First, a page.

Our ‘Living Lab in Looe’ project aims to better understand why plastic is ending up in the Looe River and whether psychologically-smart signs can ‘nudge’ visitors’ behaviour towards better behaviour along the harbour quayside in Looe, Cornwall – turning them away from throwing plastic in the river towards recycling their waste.
The whole idea for the project was inspired by research by J. Cinner in 2018 (1) that found that conservation campaigns often have little effect because they don’t understand what actually drives human behaviour – they focus on changing attitudes through education, but often fail to actually change peoples behaviour. For example its much easier to use an education campaign to get people to think recycling is good, than to actually get them to recycle. Other psychological factors are at play.
To test out new different psychological methods against old methods we created simplified versions of common anti-litter signs and some new signs informed in their design by the modern scientific understanding of our human minds. The visual ‘nudges’ utilised in this study are a series of 7 different types of signs designed to encourage visitors to dispose of their plastic responsibility. All the signs feature a informational/educational message “Litter harms our community and marine life” at the bottom. They were designed in accordance with previous research – which argues plain-English wording with clear iconographic images is most effective (2,3,4).
Three of the signs copied the most common strategies of contemporary conservation signs reminding individuals of fines for littering, that the site is part of a conservation area and that Looe is a strong community (See above). The remaining four signs were designed in accordance with our modern understanding of our minds, utilising the effect of various psychological effects. One used observation bias in the form of a watching eye with the wording “You are being watched”. Another used a prescriptive norm in the form of “Be a hero – Recycle” and a icon modelling the desired behaviour. Finally the last two used a positive and negative version of the same descriptive norm “9 out of 10 people use a bin” and “1 out of 10 litter” with icons indicating this.
WHAT WERE THE RESULTS?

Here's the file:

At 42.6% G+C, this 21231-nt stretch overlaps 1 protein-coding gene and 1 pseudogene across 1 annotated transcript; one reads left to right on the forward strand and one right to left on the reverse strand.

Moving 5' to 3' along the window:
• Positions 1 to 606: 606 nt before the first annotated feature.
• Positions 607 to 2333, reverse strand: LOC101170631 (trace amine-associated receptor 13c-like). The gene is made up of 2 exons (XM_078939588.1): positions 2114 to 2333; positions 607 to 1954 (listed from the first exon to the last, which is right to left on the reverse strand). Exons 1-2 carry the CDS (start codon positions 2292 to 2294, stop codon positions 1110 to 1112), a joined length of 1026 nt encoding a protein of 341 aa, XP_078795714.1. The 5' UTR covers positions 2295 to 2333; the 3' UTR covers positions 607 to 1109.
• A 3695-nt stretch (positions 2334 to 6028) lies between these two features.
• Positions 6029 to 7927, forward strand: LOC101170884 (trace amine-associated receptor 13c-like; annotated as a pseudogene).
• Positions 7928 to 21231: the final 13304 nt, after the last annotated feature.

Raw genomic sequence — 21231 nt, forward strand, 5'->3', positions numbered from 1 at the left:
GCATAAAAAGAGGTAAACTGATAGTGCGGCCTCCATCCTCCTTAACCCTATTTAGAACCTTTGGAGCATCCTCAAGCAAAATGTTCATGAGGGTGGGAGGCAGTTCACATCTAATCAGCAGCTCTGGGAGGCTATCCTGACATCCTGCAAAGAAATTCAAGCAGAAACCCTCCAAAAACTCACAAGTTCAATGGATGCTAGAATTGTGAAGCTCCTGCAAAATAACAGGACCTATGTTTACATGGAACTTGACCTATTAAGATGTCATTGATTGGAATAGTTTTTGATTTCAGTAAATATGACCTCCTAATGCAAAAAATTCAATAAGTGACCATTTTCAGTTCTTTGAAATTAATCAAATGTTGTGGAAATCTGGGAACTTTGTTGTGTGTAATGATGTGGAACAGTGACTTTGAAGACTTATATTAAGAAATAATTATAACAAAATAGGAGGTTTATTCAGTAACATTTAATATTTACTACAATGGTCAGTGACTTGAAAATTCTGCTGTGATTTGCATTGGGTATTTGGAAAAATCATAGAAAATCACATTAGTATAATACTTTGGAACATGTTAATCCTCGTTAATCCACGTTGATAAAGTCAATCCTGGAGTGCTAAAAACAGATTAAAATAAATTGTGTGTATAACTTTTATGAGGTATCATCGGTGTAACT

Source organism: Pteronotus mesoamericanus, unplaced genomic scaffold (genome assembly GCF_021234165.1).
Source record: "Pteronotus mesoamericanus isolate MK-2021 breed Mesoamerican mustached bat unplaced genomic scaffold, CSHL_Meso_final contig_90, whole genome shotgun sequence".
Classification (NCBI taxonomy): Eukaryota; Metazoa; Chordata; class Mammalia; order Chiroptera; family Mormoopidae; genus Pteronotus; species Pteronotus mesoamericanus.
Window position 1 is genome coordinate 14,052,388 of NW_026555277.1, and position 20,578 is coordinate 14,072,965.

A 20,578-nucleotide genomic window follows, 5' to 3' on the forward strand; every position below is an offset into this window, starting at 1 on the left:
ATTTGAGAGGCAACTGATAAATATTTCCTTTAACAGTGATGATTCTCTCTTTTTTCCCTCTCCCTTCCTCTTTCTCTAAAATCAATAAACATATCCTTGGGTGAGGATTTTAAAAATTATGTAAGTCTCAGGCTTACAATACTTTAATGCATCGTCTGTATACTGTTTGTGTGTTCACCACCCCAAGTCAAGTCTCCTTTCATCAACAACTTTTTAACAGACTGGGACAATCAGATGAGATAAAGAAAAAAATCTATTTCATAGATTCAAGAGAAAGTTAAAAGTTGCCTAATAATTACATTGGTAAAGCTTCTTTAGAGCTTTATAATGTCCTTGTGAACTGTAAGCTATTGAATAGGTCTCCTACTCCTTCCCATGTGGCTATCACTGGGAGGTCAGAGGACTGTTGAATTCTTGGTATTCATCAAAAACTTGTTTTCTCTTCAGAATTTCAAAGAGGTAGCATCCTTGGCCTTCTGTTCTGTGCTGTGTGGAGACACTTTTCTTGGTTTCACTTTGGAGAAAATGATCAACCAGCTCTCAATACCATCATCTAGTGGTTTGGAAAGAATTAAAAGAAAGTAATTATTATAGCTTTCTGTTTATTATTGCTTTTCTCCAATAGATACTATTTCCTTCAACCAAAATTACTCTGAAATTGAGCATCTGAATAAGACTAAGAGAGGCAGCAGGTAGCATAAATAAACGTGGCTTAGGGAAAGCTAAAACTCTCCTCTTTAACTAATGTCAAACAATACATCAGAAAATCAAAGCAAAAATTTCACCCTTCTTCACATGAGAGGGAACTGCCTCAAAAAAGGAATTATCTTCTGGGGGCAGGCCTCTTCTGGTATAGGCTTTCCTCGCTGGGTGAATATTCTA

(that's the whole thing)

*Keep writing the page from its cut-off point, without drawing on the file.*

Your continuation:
Psychological Signs Reduced Plastic Litter – Our experiment results showed a significant reduction in the accumulation of plastic in sites with the observing eye, the prescriptive “Be a Hero – Recycle” norm, positive descriptive “9 out of 10 use a bin” norm, and the conservation salience nudge signs.
Traditional Signs with Fines and Community Messages had no effect – There was no significant difference between the control sites and sites with signs featuring reminders of community or financial penalties for littering.
Signs Stating that “Some People Litter” actually created more waste! -Signs featuring the negative descriptive norm of “1 out of 10 people litter” actually significantly increased the accumulation of plastic.
Overall our experiment suggests that behavioural ‘nudge’ signs and targeted salience signs can be powerful tools for encouraging pro-environmental behaviour.
What do Results mean for Future Conservation Campaigns?
Traditional approaches need to change: Traditional fine signs and those leveraging community identity may not be effective in tackling marine plastic. We may need to give up on the idea that messages scaring people with fines or using vague calls to community or national pride actually make any difference on actual behaviour.
Psychological nudging is powerful, in the moment at least: Social influence and targeted salience signs can be powerful tools for encouraging a reduction in plastic waste, though likely have no effect long term. Also this strength comes with a cautionary tale – care must be taken to avoid increasing the salience and perceived social acceptability of negative behaviours.
Signs work: Well-designed sign interventions therefore can form part of an effective long-term prevention of marine debris, representing easy-wins in the battle against litter and marine plastic debris for local groups and authorities.
The hope is that we can find more effective solutions to the environmental challenges Cornwall and the rest of the world faces. The insights gained will also help any community, business or organisation experiencing environmental problems due to the behaviour of visitors, who are often not invested in the long-term health of the environmental places they visit, helping coastal communities to make signage that is targeted and effective reducing the tide of plastic entering our oceans.
Further Information and References
(1) Cinner, J. (2018). How behavioural science can help conservation. Science, 362(6417), pp. 889-890
(2) Byerly, H., Balmford, A., Ferraro, P.J., Hammond Wagner, C., Palchak, E., Polasky, S., Ricketts, T.H., Schwartz, A.J. and Fisher, B., 2018. Nudging pro‐environmental behavior: evidence and opportunities. Frontiers in Ecology and the Environment, 16(3), pp.159- 168.
(3) Beretti, A., Figuières, C. and Grolleau, G., 2013. Behavioral innovations: The missing capital in sustainable development?. Ecological Economics, 89, pp.187-195.
(4) Shotton, R., 2018. The Choice Factory: 25 behavioural biases that influence what we buy. Harriman House Limited.
- Looe Harbour Bracelet Green
Recycled from Ghost Fishing Nets
Handmade Cornish Jewellery£19.99
- Gylly Beach Bracelet Green
Recycled from Ghost Fishing Nets
Handmade Cornish Jewellery£19.99
- Freathy Beach Bracelet
Recycled from Ghost Fishing Nets
Handmade Cornish Jewellery£19.99
- Crantock Beach Bracelet
Recycled from Ghost Fishing Nets
Handmade Cornish Jewellery£19.99
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